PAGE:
When the AP fails to directly detect a different AP, i.e., detects the different AP using the indirect method, the AP may transmit the DL frame using one of the following methods.

First, when the AP receives OBSS information from an STA, the AP can perform transmission based on the EDCA on the normal channel for STAs belonging to the OBSS and transmission based on the PIFS/DIFS or AC_VO on the DL oriented channel for STAs not belonging to the OBSS. This method may be more useful when the number of the STAs not belonging to the OBSS is greater than that of the STAs belonging to the OBSS.

As another method, the AP can transmit the frames based on the EDCA not to affect the OBSS STAs. This method may be more useful when the number of the STAs not belonging to the OBSS is smaller than that of the STAs belonging to the OBSS.

On the other hand, When the AP directly detects a different AP, the AP transmits the DL frame based on the EDCA.

Second Aspect—Data Transmission after NAV Configuration

As described above, an STA (AP) that receives CTS does not use a channel after configuring NAV. In the following description, a method of increasing efficiency in the use of resources by using TPC (Transmit Power Control) on a DL oriented channel is proposed. In this case, an AP is assumed to operate based on the EDCA.

When the AP receives CTS transmitted from a different STA while operating the DL oriented channel, the AP can configure the NAV and then check that there are packets to be transmitted to STAs associated with the corresponding AP. According to an embodiment of the present invention, when the AP has the packet to be transmitted, the AP can transmit the packet to the associated STA by reducing power so as not to affect the STA that transmits the CTS.

FIG. 15 is a diagram for explaining a method for an AP to transmit data after configuring a NAV according to an embodiment of the present invention

Referring to the example of FIG. 15, since STA1 is associated with AP1 and is also located in a transmission area of AP2, the STA1 may receive a frame transmitted by the AP2. STA2 is associated with the AP2.

As shown in the example of FIG. 15, the AP1 may transmit RTS to the STA1 and the STA1 may transmit CTS to the AP1 in response to the RTS. As shown in the drawing, since the CTS does not contain an address of the AP2, the AP2 may configures a NAV after receiving the CTS. According to the present embodiment, if the AP2 has data to be transmitted to the STA2, the AP2 can transmit the data. In this case, the AP2 reduces power so as not to affect data reception at the STA1 that transmits the CTS and then transmits the data to the STA2. Thus, a data signal transmitted from the AP2 to the STA2 rarely affects the reception at the STA1.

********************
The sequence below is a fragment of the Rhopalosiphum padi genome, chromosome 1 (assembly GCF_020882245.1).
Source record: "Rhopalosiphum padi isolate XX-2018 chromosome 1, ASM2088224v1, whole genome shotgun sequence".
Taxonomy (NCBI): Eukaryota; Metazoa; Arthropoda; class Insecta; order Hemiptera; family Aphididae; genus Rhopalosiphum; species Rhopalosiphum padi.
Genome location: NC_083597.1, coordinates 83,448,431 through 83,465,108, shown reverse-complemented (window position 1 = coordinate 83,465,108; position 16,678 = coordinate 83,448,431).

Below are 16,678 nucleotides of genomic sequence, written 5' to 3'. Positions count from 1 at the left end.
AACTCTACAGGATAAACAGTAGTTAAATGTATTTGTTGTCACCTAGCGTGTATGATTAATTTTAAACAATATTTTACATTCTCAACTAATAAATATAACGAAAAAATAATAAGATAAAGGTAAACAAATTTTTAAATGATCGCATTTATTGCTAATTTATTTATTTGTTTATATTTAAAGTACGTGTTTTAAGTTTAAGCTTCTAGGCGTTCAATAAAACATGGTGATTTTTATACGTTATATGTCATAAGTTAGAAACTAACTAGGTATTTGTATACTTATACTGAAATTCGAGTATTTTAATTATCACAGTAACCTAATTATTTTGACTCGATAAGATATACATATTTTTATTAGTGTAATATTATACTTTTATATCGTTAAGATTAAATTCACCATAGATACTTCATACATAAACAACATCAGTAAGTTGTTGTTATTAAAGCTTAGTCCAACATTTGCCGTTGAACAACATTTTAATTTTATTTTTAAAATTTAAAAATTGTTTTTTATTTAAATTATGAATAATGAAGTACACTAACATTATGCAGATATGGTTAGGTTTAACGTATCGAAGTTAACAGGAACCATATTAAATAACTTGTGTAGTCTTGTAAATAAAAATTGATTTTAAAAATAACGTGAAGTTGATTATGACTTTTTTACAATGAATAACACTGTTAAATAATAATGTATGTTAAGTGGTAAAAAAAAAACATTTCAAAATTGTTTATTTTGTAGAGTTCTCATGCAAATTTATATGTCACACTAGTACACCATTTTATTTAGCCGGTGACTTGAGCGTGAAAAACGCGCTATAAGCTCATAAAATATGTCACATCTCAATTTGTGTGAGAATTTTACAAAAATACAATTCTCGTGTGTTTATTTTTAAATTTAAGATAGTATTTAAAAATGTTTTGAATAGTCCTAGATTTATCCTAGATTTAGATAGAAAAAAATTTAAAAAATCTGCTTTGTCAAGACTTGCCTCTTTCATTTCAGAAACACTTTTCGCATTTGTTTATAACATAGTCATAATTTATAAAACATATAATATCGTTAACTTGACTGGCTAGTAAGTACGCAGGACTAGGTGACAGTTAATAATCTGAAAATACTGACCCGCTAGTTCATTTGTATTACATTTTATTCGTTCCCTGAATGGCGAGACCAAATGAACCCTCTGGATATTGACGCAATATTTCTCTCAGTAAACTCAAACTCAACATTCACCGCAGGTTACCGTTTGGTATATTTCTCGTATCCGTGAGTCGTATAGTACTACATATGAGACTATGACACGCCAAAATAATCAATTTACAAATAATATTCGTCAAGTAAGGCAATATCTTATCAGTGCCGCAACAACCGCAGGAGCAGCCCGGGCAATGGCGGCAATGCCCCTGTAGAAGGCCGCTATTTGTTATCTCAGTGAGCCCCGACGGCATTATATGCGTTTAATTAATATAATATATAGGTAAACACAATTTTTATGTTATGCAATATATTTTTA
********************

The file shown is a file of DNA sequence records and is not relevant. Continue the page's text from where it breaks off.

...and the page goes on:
After receiving the data frame from the AP2, the STA2 can transmit ACK in response to the data frame. As shown in FIG. 15, it is proposed that an interval for the data transmitted by the AP2 is set greater than an interval for which the STA1 completes a process for ACK after receiving data from the AP1. For instance, the data frame transmission interval of the AP2 can be calculated according to Formula 1 below.


AP2's data transmission interval>=duration of CTS frame−(expected data transmission start time−time that CTS is received from STA1) [Formula]

FIG. 16 is a diagram for explaining a method for an AP to transmit data after configuring a NAV according to another embodiment of the present invention

Referring to FIG. 16, since AP2 receives CTS from STA1 and reduces power of data when transmitting the data to STA2, the AP2 does not affect the STA1. In this case, it is proposed that regarding a size of the data, the AP2 sets a time at which a data-ACK (ACK or Block ACK) sequence between the AP2 and STA2 is completed smaller than a time at which the AP1 completes transmission of data to the STA1. For instance, the data frame transmission interval of the AP2 can be calculated according to Formula 2 below.


AP2's data transmission interval=<Duration of CTS frame−STA1's ACK size−STA2's ACK size−2* SIFS−(Expected data transmission start time−time that CTS is received from STA1) [Formula 2]

Therefore, the AP2 can correctly receive ACK for the data from the STA2.

FIG. 17 is a diagram for explaining a method for an AP to transmit data after configuring a NAV according to a further embodiment of the present invention.

Referring to FIG. 17, AP2 receives CTS from STA1. In addition, before transmitting data to STA2, the AP2 may transmit RTS to the STA2 in advance. After receiving CTS from the STA2, the AP2 may transmit the data to the STA2. Similar to the above-mentioned examples of FIGS. 15 and 16, for the data transmission, the AP2 may configure a data frame size according to either Formula 1 or Formula 2 above.